Nearly a week before the National Oceanic and Atmospheric Administration publicly backed President Trump over its own scientists, a top NOAA official warned its staff against contradicting the president.
In an agencywide directive sent Sept. 1 to National Weather Service personnel, hours after Trump asserted, with no evidence, that Alabama “would most likely be hit (much) harder than anticipated,” staff was told to “only stick with official National Hurricane Center forecasts if questions arise from some national level social media posts which hit the news this afternoon.”
They were also told not to “provide any opinion,” according to a copy of the email obtained by The Washington Post.
A NOAA meteorologist who spoke on the condition of anonymity for fear of retribution said the note, understood internally to be referring to Trump, came after the National Weather Service office in Birmingham contradicted Trump by tweeting Alabama would “NOT see any impacts from the hurricane.”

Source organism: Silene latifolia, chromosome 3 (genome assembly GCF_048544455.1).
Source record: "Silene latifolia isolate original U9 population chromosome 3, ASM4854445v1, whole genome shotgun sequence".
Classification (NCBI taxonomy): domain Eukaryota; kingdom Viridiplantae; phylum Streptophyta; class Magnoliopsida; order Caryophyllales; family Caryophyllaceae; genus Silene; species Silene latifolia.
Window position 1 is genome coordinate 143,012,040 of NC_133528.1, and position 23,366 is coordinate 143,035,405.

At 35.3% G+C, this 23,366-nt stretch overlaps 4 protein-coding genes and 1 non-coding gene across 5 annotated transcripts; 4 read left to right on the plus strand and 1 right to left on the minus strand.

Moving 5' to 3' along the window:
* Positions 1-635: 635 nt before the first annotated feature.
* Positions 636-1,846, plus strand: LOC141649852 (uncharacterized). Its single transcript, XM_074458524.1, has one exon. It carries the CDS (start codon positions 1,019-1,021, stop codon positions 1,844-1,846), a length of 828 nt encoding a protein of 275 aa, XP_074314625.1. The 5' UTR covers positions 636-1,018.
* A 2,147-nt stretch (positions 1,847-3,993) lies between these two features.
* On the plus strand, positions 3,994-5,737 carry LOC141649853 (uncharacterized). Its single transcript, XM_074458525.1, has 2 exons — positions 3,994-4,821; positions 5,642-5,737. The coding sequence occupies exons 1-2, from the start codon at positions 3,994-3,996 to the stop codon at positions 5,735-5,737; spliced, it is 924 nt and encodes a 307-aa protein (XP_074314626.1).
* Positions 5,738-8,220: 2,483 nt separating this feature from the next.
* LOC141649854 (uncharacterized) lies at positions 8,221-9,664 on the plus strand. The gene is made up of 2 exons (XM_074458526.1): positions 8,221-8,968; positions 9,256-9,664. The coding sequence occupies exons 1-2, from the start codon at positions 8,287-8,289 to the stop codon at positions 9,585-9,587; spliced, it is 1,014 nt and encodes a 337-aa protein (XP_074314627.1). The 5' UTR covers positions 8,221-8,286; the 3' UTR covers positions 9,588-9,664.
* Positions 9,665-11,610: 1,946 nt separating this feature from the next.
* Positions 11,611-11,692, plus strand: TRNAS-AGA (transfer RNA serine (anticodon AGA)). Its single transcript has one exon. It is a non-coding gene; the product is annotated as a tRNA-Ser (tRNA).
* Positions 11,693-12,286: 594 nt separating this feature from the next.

The Birmingham office sent the tweet after receiving a flurry of phone calls from concerned residents following Trump’s message.
The agency sent a similar message warning scientists and meteorologists not to speak out on Sept. 4, after Trump showed a hurricane map from Aug. 29 modified with a hand-drawn, half-circle in black Sharpie around Alabama.